DETROIT -- The North American International Auto Show has been the place where automakers tried to out-muscle each other with mind-boggling horsepower numbers and performance claims.
But this year, manufacturers showcasing new cars and new technology are focusing more than ever on zero, as in zero emissions or zero gasoline consumed rather than the much vaunted zero-to-60 mph times.
Pushed by consumers worried about rising gasoline prices and global warming and prodded by the federal government, which has ordered a leap in fuel efficiency, car companies at this year's show have turned the corner on their commitment to alternative fuels.
One thing is clear just walking the aisles at this year's show: Consumer sentiment is changing and automakers are scrambling to address it.
"There will always be room for high-performance, exhilarating cars, but they'll probably sell in lower volume in the future," said Mark LaNeve, General Motors Corp.'s head of sales and marketing. "The consumer focus now is on higher fuel prices and environmental concerns"
"We're entering a new phase of the industry and there will be big change in powertrains, size of vehicles and what people buy. We're just beginning to see that change."
Competition between GM and Toyota Motor Corp. - already locked in a battle over No. 1 in global sales - intensified on the green front Monday with Toyota announcing plans to race GM to market with plug-in hybrids that use lithium-ion batteries by as early as 2010. On Sunday, both touted research plans to derive ethanol for fuel from nonfood sources.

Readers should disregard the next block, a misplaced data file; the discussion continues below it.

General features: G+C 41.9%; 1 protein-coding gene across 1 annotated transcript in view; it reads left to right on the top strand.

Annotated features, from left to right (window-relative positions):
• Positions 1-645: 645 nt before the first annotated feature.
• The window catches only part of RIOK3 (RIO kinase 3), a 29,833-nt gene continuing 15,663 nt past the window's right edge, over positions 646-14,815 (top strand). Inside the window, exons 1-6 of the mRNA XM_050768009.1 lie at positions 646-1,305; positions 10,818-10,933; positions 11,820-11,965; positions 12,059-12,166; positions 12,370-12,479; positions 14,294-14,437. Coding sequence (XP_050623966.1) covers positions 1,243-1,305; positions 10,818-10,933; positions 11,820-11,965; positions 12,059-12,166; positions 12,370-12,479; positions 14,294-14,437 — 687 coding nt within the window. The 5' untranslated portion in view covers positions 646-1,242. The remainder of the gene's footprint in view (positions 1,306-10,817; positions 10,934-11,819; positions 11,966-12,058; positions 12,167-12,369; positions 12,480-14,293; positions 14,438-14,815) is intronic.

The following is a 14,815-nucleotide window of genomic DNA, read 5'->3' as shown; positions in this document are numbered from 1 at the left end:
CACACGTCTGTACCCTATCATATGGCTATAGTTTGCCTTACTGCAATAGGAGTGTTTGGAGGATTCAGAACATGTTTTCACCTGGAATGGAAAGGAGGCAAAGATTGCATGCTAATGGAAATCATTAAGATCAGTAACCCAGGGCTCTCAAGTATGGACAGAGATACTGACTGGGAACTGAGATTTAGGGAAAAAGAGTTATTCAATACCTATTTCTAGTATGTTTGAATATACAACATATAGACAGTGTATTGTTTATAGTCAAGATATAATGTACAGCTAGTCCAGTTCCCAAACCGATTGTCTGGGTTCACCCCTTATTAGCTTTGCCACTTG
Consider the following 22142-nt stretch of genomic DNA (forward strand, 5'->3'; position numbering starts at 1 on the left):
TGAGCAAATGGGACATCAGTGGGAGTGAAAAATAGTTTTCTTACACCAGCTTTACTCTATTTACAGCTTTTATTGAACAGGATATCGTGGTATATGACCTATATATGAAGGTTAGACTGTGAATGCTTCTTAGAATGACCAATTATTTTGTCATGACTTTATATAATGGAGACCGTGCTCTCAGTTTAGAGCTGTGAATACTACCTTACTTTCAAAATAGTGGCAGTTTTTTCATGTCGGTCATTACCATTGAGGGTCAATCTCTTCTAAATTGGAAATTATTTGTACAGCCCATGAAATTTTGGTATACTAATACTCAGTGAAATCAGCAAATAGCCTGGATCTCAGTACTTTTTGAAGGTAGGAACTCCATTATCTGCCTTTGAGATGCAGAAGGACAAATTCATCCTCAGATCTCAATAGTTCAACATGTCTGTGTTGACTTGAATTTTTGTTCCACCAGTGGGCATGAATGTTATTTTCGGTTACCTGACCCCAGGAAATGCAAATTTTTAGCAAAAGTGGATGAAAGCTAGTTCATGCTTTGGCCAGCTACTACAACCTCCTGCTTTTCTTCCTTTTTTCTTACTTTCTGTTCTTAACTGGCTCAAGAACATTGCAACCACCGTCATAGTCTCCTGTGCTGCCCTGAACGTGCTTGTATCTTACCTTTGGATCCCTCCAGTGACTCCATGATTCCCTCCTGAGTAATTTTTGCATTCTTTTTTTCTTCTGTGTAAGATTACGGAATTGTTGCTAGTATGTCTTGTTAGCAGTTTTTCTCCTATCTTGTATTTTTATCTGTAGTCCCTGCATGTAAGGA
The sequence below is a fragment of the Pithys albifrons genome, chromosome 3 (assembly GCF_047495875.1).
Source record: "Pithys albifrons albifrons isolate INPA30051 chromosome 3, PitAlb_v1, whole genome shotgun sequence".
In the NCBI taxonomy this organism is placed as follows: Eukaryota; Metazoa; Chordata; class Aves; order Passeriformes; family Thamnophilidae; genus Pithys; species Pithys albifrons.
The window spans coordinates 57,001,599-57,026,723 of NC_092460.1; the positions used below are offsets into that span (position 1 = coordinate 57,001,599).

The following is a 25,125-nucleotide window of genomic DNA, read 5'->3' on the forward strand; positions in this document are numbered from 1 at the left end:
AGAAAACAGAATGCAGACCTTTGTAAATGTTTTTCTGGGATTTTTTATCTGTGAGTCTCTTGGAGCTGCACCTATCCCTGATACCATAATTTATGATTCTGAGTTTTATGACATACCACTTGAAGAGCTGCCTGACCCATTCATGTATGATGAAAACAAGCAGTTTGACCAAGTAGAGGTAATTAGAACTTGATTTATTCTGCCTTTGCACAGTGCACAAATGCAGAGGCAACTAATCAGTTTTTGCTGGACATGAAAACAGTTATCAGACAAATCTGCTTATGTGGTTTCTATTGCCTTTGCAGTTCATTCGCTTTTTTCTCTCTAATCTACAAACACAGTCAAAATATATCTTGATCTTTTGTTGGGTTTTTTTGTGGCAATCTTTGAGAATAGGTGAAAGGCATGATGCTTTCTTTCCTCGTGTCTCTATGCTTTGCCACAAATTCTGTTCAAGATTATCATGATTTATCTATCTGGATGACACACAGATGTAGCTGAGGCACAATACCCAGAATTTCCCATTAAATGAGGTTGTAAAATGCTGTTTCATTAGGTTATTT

All around the show at Cobo Center, car companies that seemingly had ceded interest in hybrids and other "clean" technologies to Toyota and Honda Motor Co. Ltd. are now singing their virtues. And that includes such unlikely players as Land Rover, whose LRX concept packs a 2-liter, 4-cylinder turbodiesel engine teamed with lithium-ion batteries.
One company even managed to make ethanol almost sexy: Ferrari announced that it was experimenting with the bio fuel in its exotic sports cars to lower emissions and improve mileage. It showed a prototype F430 Spyder that burns E85, the ethanol/gasoline blend, and wears green "Bio fuel" labels.
David Cole, chairman of the Center for Automotive Research, says automakers recognized that being green is good business. Toyota cemented its reputation for being a technology and environmental leader as the biggest proponent of hybrids. Toyota sold 277,000 of the gas/electrics in the United States last year, about three-fourths of the industry total.
Now GM is ramping up production of hybrids and vehicles that run on E85, an area in which Toyota is lacking.
"That competition is very natural," Cole said. "You have the two largest companies in the industry, and these guys are going to go after each other hammer and tong."
Toyota President Katsuaki Watanabe told reporters Monday: "We're not just limiting ourselves to GM, but the entire industry. We don't want to be the loser in this competition, of course."
Toyota plans to offer hybrid technology in all of its model lines by 2020 and is also developing solely electric and fuel-cell vehicles.
Toyota's plug-in, in testing now, is a version of the Prius hybrid using rechargeable nickel-metal-hydride batteries. Toyota wants to see how many miles it can get out of the batteries before the need for a recharge.
Cole sees all these roads leading automakers to meet more stringent fuel and emissions standards.
"The technology is coming faster than a lot of people expected," Cole said, adding that "they now believe you can have a green car and have fun at the same time."
"It looks so cool, and it's just so right," he said. "Maybe that's the way it will go."
Rick Popely writes for the Chicago Tribune.